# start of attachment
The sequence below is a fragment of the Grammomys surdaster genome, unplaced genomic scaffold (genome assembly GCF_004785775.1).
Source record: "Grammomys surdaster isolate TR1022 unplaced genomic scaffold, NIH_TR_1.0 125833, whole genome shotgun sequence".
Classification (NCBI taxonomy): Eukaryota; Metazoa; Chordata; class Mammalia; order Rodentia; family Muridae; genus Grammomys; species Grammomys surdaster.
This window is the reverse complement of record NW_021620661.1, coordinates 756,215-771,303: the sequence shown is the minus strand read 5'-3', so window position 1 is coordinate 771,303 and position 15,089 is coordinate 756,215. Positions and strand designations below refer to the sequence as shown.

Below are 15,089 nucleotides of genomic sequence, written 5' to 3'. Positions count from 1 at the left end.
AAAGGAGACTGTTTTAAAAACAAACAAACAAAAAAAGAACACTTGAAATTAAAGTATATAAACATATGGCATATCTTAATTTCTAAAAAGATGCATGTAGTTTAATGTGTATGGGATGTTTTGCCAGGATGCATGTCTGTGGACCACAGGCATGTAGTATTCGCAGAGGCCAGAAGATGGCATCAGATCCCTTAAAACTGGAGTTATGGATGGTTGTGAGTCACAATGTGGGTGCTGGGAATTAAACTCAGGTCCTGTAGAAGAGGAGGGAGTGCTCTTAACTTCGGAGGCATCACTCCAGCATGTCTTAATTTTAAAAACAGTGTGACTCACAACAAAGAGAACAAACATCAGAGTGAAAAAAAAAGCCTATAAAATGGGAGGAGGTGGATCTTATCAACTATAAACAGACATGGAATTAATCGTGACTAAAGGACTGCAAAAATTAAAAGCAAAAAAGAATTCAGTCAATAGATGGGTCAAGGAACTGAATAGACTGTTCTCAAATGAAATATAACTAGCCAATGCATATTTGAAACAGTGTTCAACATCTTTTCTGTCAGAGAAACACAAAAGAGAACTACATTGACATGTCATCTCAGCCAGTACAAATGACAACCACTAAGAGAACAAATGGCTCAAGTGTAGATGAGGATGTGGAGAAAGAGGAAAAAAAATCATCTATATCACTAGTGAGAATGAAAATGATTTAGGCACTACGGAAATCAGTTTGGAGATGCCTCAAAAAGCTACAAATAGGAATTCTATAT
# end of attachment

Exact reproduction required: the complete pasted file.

The sequence below is a fragment of the Grammomys surdaster genome, unplaced genomic scaffold (genome assembly GCF_004785775.1).
Source record: "Grammomys surdaster isolate TR1022 unplaced genomic scaffold, NIH_TR_1.0 125833, whole genome shotgun sequence".
Classification (NCBI taxonomy): Eukaryota; Metazoa; Chordata; class Mammalia; order Rodentia; family Muridae; genus Grammomys; species Grammomys surdaster.
This window is the reverse complement of record NW_021620661.1, coordinates 756,215-771,303: the sequence shown is the minus strand read 5'-3', so window position 1 is coordinate 771,303 and position 15,089 is coordinate 756,215. Positions and strand designations below refer to the sequence as shown.

Below are 15,089 nucleotides of genomic sequence, written 5' to 3'. Positions count from 1 at the left end.
AAAGGAGACTGTTTTAAAAACAAACAAACAAAAAAAGAACACTTGAAATTAAAGTATATAAACATATGGCATATCTTAATTTCTAAAAAGATGCATGTAGTTTAATGTGTATGGGATGTTTTGCCAGGATGCATGTCTGTGGACCACAGGCATGTAGTATTCGCAGAGGCCAGAAGATGGCATCAGATCCCTTAAAACTGGAGTTATGGATGGTTGTGAGTCACAATGTGGGTGCTGGGAATTAAACTCAGGTCCTGTAGAAGAGGAGGGAGTGCTCTTAACTTCGGAGGCATCACTCCAGCATGTCTTAATTTTAAAAACAGTGTGACTCACAACAAAGAGAACAAACATCAGAGTGAAAAAAAAAGCCTATAAAATGGGAGGAGGTGGATCTTATCAACTATAAACAGACATGGAATTAATCGTGACTAAAGGACTGCAAAAATTAAAAGCAAAAAAGAATTCAGTCAATAGATGGGTCAAGGAACTGAATAGACTGTTCTCAAATGAAATATAACTAGCCAATGCATATTTGAAACAGTGTTCAACATCTTTTCTGTCAGAGAAACACAAAAGAGAACTACATTGACATGTCATCTCAGCCAGTACAAATGACAACCACTAAGAGAACAAATGGCTCAAGTGTAGATGAGGATGTGGAGAAAGAGGAAAAAAAATCATCTATATCACTAGTGAGAATGAAAATGATTTAGGCACTACGGAAATCAGTTTGGAGATGCCTCAAAAAGCTACAAATAGGAATTCTATAT